Letter to the Editor

Editor’s Note:  The following Letter to the Editor addresses the Editor’s Insight column published in the recent print Resource Guide issue of DSP-FPGA.com.  Gedae takes issue with my comments that tools do not exist to simplify the problem of designing DSP functions into FPGAs. --C. Ciufo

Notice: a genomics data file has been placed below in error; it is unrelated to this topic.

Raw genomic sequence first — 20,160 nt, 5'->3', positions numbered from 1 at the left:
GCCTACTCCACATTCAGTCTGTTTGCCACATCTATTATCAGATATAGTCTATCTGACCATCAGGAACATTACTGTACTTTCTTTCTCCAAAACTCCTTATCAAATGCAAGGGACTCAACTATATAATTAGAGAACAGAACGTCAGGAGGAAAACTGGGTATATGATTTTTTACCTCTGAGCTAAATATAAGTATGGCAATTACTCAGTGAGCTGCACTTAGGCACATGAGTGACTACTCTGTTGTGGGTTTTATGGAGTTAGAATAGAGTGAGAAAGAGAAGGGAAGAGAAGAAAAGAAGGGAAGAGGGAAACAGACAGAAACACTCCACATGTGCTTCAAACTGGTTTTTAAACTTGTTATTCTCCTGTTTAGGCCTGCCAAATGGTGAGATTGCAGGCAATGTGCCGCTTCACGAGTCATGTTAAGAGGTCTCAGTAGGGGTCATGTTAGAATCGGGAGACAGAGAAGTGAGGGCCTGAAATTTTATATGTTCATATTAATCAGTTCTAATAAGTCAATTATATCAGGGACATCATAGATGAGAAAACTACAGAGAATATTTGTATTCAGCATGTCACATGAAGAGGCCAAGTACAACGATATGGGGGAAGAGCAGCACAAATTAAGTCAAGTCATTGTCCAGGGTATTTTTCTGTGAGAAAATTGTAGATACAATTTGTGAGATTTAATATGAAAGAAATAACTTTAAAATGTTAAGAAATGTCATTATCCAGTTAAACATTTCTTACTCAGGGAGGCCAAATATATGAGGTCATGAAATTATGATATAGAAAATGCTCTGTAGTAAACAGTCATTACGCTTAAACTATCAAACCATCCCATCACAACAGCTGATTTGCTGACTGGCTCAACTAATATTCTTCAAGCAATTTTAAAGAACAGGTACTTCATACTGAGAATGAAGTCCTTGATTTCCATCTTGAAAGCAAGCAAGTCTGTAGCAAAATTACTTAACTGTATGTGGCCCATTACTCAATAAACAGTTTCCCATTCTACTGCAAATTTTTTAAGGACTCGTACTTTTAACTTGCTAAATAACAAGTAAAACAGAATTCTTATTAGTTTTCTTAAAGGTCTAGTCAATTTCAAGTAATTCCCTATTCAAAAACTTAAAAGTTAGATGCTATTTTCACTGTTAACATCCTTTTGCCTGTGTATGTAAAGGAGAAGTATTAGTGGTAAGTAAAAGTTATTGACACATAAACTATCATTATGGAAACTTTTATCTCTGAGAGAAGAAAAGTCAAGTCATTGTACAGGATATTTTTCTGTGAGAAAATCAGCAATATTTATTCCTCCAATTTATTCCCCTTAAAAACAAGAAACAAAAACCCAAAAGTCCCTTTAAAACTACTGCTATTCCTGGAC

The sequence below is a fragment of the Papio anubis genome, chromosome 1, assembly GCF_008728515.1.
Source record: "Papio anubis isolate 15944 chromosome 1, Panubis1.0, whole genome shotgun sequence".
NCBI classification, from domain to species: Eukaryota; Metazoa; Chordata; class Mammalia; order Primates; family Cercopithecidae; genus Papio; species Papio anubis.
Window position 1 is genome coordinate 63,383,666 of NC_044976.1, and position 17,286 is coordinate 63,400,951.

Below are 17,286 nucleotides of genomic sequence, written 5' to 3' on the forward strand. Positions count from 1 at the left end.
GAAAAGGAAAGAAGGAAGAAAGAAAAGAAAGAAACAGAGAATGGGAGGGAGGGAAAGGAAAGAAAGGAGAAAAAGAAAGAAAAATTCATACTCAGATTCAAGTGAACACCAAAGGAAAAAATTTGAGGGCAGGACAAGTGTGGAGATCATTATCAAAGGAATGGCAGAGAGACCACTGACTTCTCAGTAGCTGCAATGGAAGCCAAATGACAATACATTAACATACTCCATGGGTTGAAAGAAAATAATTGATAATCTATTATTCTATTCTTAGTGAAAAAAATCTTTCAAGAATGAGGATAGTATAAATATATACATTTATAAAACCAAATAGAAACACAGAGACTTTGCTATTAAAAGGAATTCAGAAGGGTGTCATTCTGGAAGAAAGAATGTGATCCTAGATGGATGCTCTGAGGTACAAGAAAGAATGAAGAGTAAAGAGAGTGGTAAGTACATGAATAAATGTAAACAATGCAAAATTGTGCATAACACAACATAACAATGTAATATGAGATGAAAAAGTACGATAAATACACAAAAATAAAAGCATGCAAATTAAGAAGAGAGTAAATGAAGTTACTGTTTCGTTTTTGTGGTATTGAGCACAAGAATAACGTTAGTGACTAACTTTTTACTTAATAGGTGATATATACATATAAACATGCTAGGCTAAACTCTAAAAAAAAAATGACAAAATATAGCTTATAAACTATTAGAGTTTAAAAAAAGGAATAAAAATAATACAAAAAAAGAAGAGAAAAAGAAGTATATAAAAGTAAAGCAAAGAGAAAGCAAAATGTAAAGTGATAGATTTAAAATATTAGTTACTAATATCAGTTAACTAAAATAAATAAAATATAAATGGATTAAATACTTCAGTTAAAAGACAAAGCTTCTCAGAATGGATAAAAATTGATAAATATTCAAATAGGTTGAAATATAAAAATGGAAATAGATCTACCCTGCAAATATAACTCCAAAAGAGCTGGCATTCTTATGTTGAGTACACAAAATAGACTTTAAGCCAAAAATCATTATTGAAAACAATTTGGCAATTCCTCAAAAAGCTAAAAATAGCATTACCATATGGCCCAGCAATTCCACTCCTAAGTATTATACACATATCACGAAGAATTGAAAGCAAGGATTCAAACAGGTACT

Hello Chris, I just finished your Editors Insight Article: 2 Trends I Didn't See, and thought I should email you to let you know there are tools available for tackling the system-level issues of DSP system development. We echo your concern about the difficulties and problems of programming at such a low level.  Perhaps fifteen years ago, one could become an expert in SHARC and ASIC processors and use them to their fullest power on a variety of projects.  However, with the advent of multicore processors and FPGAs and the increased complexity of deployed applications, we can no longer get away with tying our knowledge and our code to one type of processor.  It is not reasonable or practical to train all developers to become experts on the workings of each potential target hardware.  If this work can be done once and then reused or automated, why burden our engineers with cumbersome, detail-level work? The increased focus on multi-core, -DSP, and -FPGA technologies also heightens the need for tackling system-level issues in a high-level toolset.  If your high-level programming tool can only program one DSP in a quad-board at a time, or only one of the eight Synergistic Processing Elements (SPEs) of the IBM Cell processor, then how is that output getting used in your end product?  Likely it means the project's schedule includes significant planning time on the front end to preplan the partitioning of the work and significant integration time on the back end to bring all the pieces together.  Ignoring these system-level design issues means using "one piece of the puzzle" tools does little if anything to reduce the risk of digital system development.  How many programs fail each year because it is just too difficult to rewind the design process and readdress these vital system-level issues? We believe our product, Gedae, is unique in its ability to solve these system-level issues.  Partitioning of work and mapping to heterogeneous processors can be done at build time, not design time, and this partitioning and mapping can be iteratively improved in a spiral development process.  The language is fully faceted - capable of programming any digital system - and uses autocoding to create efficient applications using only a lightweight layer of abstraction above the hardware.  The tool has been used successfully in several real time deployed systems on both COTS and custom multiprocessor DSP hardware. We would like to thank you for bringing this issue to the forefront with your article. We believe the main risks in program success and software obsolescence are becoming too mired in the details of architecture-specific coding, and share your hope that the industry will face this problem in 2007. James Wakiza Steed Gedae, Inc.